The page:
What are you listening to right now? What’s on your phone? What’s in your disk-changer (if you still have one of those dinosaurs)? Is it helping you or hurting you? Is it feeding your brain?
I love listening to music–darn near addicted. But for the past five years I’ve been on a steady diet of audios–podcasts, lectures, sermons and motivational talks. And I love it. Here’s why that’s my favourite way to learn.
1. I can multitask.
As a borderline workaholic, I love to be able to accomplish two things at once. I can prepare dinner while learning about the history of Great Britain—a workaholic nerd’s dream. The kitchen becomes a classroom, the car becomes a university on wheels, and the bathroom becomes a church. Getting preached at while I put on mascara? Oh yes. Unlike reading, which requires having eyes on the page, audio learning just requires having your stereo (or phone) in earshot. This kills the “I don’t have time” excuse.
2. It’s cheap and effective.
Let’s compare, shall we? I subscribe to a fifty-dollar CD and book package that sends me four CD’s a month on various topics. I’ve received this, or something similar, for almost five years. Let’s say I’ve spent three grand on audios over the last five years, give or take. I also get three free podcasts a week. 16 audios a month for around fifty bucks, and I listen to them more than once.
I spent two years in college to receive a diploma. It was a small private school where the tuition is partially subsidized by donations. This cost me about 15,000.
Both were well worth their while, but I learned about the same thing in each–History, economics, politics, leadership, success principles, personal development, time management, financial management, principles for a good marriage, principles for parenting, psychology, theology, communication, philosophy, apologetics, and science.
And the audio learning didn’t require a loan, or quitting my job.
3. It refreshes my mind.
I’m a consummate over-thinker. When I’m worrying or just plain in a funk, I need something to shut me up. I’ve found that if I pop in a CD or put on a podcast, it shuts out my negative self-talk and invigorates my mind. After listening I am ready to take on the next task—and if I’m not, I’ve at least accomplished something. But this only works if it’s a positive audio. If it’s some negative, crass, or ‘brain-candy’ type thing, it probably won’t work.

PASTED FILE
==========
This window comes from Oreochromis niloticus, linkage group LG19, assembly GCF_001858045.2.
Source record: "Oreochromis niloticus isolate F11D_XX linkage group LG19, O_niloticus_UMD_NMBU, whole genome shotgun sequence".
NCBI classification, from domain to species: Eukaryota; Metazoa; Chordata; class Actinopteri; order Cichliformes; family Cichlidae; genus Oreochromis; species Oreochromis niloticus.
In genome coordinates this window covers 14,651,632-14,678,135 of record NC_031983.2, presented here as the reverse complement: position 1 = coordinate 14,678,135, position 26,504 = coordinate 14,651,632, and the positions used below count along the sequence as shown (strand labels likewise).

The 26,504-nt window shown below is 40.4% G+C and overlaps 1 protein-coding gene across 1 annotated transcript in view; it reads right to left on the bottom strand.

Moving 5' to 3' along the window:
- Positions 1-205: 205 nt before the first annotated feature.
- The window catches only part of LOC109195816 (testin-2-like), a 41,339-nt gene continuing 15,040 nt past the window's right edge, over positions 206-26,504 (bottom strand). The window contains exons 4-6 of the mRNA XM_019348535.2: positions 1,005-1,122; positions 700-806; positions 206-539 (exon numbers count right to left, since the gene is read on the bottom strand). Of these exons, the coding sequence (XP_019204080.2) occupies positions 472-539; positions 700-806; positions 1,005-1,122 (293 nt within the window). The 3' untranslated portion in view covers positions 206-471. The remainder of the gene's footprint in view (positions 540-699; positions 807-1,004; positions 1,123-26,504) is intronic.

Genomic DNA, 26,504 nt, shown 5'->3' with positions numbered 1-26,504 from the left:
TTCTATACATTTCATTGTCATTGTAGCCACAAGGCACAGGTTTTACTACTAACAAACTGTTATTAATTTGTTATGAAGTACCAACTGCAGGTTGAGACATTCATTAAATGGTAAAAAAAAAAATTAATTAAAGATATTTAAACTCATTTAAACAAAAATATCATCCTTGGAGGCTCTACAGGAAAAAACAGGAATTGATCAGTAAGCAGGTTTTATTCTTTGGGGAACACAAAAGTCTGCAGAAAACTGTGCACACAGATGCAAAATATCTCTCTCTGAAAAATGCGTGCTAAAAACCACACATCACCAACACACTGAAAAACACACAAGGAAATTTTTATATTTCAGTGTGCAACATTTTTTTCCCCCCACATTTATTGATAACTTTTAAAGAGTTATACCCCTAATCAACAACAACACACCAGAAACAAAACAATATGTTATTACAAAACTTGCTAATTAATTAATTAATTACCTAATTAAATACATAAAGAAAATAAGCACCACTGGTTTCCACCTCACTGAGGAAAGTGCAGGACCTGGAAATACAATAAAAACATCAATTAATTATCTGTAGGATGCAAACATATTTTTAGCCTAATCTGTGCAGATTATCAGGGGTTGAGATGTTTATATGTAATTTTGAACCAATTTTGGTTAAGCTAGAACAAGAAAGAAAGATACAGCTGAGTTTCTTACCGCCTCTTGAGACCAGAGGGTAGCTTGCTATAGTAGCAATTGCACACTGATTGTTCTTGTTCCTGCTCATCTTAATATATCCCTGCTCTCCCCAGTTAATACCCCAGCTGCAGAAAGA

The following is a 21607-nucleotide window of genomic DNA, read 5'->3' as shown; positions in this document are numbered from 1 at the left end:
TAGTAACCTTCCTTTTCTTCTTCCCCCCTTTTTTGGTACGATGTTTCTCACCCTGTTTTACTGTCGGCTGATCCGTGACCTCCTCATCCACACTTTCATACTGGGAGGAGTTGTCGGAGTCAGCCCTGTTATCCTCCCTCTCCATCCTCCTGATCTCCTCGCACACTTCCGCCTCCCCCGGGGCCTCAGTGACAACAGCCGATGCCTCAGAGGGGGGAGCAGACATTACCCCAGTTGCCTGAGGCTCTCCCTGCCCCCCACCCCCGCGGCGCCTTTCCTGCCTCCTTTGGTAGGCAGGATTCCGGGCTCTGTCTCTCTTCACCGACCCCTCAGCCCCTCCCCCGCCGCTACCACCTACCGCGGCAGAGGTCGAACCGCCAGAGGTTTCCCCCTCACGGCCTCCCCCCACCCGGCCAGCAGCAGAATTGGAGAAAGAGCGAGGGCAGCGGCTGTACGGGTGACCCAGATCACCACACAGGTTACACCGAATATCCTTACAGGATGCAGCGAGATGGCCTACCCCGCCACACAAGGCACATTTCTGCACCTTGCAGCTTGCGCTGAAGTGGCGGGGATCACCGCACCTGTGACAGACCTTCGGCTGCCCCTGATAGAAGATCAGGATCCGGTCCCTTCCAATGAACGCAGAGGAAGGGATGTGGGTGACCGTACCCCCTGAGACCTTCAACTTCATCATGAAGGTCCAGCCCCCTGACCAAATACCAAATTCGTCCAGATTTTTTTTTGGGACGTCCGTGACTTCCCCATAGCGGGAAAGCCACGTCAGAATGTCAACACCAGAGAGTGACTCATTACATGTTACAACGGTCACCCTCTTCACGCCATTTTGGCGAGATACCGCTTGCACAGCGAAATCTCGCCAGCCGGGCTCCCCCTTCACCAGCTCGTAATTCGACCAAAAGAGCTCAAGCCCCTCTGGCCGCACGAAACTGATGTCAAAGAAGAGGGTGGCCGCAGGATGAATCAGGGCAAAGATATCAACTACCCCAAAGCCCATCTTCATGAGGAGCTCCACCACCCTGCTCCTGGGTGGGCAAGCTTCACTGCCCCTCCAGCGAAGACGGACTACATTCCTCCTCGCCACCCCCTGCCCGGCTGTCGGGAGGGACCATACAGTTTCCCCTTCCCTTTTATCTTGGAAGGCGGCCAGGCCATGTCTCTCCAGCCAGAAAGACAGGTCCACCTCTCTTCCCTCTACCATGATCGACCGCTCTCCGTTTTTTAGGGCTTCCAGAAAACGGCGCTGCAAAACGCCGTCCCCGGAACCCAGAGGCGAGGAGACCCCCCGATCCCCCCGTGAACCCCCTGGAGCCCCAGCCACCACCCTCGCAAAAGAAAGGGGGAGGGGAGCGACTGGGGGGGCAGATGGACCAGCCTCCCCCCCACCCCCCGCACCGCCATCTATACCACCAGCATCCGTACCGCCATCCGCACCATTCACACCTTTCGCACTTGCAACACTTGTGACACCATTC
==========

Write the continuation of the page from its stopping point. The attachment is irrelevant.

Where to Start?
Pick stuff that interests you and challenges you. Pick stuff that will help in your area of expertise, or is in a field you’d like to improve in. I also recommend a steady diet of personal development material from sources who have the results that prove they know their stuff.
Here are a few ideas:
The LIFE audio series, by LIFE Leadership:
LIFE produces audios on the themes of the “8 F’s” (Faith, Family, Finance, Fitness, Friends, Freedom, Following and Fun), taught by successful business and social leaders. Relatable, engaging and entertaining. Cost: roughly 50.00 per month for 4 CD’s and one book.
The British History Podcast: Produced by Jamie Jeffers, a former attorney who presents the history of Great Britain with a conversational, witty style and doesn’t hesitate to buck tradition. This is NOT your high school history class. Cost: free podcast, with optional membership for bonus content (5.00 per month).
Ravi Zacharias, “Let My People Think”: Author and apologist, Ravi Zacharias, and guests discuss living and defending a Christian worldview in a hostile environment. Ravi is humble and soft-spoken, but his brilliance shines through. Free podcasts.
Focus on the Family Radio Theatres: Movie-quality sound, original scores and full casts bring classic novels and original stories to life. My personal favorites are the Chronicles of Narnia. Other titles include Ben Hur and Les Miserables. Available through iTunes. Cost: 4.99 to 25.99 per title.
Give it a go. Try one per week. Try a few different audios. I bet it will grow on you.